Food allergies are much more common in animals that are fed the same food all the time. Variety is particularly important for puppies since puppyhood is when the immune system learns which foods are normal and which are likely to cause a reaction. As for the “exotic” proteins, it’s best to reserve at least some of them in case your dog does develop a problem and a novel protein is needed to test for, or treat, a food allergy in the future.
It’s best to find at least two or three different brands, using different protein sources, and rotate between them, anywhere from daily to monthly. Feeding different “flavors” from the same company won’t provide enough variety since they tend to use the same vitamin/mineral mix in all of their foods.
Supplements – Most quality pet foods contain additional ingredients to add vitamins, minerals, essential fatty acids, enzymes, and other beneficial nutrients. It’s always a good idea to add some fish oil to your pet’s food (an excellent source of essential fatty acids) and a multivitamin supplement (much like your daily vitamins, only more important since a pet’s diet tends to be less fresh and varied than yours). Proper supplementation can make a great diet even healthier.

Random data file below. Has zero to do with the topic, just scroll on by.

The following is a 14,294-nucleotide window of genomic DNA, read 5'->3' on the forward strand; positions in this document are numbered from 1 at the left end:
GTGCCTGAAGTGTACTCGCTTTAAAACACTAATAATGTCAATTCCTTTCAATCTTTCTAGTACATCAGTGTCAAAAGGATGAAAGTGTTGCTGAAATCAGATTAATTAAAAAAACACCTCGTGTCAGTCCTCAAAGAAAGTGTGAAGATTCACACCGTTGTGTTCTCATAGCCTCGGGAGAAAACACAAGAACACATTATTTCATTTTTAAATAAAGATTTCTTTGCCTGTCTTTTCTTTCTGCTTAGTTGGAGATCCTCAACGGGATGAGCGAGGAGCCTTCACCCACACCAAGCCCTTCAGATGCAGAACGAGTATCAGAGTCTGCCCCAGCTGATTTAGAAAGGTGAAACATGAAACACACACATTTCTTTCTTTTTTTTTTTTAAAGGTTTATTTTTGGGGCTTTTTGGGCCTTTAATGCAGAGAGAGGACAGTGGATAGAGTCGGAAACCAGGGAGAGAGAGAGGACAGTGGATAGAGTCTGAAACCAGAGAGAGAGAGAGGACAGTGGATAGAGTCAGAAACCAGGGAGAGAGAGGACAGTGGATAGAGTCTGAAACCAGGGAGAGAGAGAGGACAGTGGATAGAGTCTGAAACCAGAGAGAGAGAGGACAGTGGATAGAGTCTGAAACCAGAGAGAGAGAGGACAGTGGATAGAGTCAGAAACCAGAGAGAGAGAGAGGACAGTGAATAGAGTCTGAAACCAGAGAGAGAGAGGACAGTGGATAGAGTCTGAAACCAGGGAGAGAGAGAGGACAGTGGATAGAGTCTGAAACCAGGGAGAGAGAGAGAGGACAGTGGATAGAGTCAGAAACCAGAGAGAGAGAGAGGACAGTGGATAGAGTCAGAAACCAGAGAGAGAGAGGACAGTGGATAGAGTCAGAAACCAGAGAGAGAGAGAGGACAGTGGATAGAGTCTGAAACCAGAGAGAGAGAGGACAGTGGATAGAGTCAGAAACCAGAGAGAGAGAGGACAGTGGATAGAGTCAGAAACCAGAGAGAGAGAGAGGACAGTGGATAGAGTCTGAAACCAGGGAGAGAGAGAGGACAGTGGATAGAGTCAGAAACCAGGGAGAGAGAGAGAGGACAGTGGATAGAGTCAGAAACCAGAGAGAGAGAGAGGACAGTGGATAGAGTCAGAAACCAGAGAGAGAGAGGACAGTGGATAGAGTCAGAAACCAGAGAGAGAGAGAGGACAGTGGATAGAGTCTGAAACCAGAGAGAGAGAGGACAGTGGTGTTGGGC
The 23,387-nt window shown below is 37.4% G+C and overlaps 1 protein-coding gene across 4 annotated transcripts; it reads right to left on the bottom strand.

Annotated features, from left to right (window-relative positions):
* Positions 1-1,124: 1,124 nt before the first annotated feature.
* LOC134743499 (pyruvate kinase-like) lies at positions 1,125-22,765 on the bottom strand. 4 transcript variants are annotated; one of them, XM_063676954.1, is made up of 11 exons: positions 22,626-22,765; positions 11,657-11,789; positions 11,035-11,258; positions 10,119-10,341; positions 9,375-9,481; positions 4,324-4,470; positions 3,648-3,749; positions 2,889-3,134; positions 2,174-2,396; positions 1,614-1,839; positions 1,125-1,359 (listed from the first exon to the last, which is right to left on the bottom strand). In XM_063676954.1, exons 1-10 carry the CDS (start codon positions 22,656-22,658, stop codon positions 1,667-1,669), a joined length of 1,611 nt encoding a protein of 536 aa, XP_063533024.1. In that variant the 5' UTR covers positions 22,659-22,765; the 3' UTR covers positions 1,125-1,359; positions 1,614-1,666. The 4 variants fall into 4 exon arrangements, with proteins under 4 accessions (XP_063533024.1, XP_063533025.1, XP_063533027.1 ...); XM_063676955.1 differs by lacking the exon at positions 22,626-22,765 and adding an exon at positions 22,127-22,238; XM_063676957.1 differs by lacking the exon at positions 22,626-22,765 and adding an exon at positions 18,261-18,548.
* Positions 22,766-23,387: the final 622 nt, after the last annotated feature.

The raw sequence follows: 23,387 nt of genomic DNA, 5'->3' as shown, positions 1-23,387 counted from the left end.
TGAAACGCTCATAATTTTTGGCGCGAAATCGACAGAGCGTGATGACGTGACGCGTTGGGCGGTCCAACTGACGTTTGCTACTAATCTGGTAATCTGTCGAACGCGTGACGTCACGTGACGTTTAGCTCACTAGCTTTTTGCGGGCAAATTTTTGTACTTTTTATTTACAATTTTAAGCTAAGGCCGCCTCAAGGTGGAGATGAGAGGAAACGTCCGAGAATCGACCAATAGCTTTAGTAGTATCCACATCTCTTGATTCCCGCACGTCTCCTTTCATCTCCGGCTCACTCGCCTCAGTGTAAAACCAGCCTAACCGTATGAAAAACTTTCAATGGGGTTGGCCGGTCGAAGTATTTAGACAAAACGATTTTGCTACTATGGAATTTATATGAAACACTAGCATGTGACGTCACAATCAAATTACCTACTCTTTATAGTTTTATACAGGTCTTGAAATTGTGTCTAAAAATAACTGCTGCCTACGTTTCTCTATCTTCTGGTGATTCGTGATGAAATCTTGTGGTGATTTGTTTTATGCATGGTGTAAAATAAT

The Bottom Line
Now that you’re ready to seriously consider a change, where do you find these ultra-premium foods? As an on-line shopper, my favorite sites for pet food are Chewy.com, Pet360.com, and OnlyNaturalPet.com. You can also check out the small pet boutiques and doggie day-cares in your area. However, this is a very personal decision that each puppy-parent should make for themselves. This is why it’s important that you learn to read labels. Most people don’t realize that the pet food industry is a poor cousin to the human food and agriculture industries; pet food manufacturers provide a built-in market for left overs such as slaughterhouse offal, grains considered unfit for human consumption, and similar waste products just waiting to be turned into profit.